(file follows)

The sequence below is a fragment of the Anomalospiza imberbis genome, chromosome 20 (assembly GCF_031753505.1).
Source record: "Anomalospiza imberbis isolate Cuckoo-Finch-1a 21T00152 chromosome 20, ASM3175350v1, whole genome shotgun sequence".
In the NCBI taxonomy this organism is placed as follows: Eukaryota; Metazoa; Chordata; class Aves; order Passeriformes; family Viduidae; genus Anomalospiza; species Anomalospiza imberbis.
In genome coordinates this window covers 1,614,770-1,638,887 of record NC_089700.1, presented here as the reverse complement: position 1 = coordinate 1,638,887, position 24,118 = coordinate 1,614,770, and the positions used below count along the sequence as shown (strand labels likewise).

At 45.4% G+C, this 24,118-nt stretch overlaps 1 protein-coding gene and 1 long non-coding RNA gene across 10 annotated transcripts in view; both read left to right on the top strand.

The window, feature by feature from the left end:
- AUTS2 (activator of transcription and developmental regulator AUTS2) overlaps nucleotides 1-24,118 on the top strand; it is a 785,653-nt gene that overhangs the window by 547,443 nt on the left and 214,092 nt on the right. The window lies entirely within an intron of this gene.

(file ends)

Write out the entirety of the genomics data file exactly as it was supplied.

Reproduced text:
The sequence below is a fragment of the Anomalospiza imberbis genome, chromosome 20 (assembly GCF_031753505.1).
Source record: "Anomalospiza imberbis isolate Cuckoo-Finch-1a 21T00152 chromosome 20, ASM3175350v1, whole genome shotgun sequence".
In the NCBI taxonomy this organism is placed as follows: Eukaryota; Metazoa; Chordata; class Aves; order Passeriformes; family Viduidae; genus Anomalospiza; species Anomalospiza imberbis.
In genome coordinates this window covers 1,614,770-1,638,887 of record NC_089700.1, presented here as the reverse complement: position 1 = coordinate 1,638,887, position 24,118 = coordinate 1,614,770, and the positions used below count along the sequence as shown (strand labels likewise).

At 45.4% G+C, this 24,118-nt stretch overlaps 1 protein-coding gene and 1 long non-coding RNA gene across 10 annotated transcripts in view; both read left to right on the top strand.

The window, feature by feature from the left end:
- AUTS2 (activator of transcription and developmental regulator AUTS2) overlaps nucleotides 1-24,118 on the top strand; it is a 785,653-nt gene that overhangs the window by 547,443 nt on the left and 214,092 nt on the right. The window lies entirely within an intron of this gene.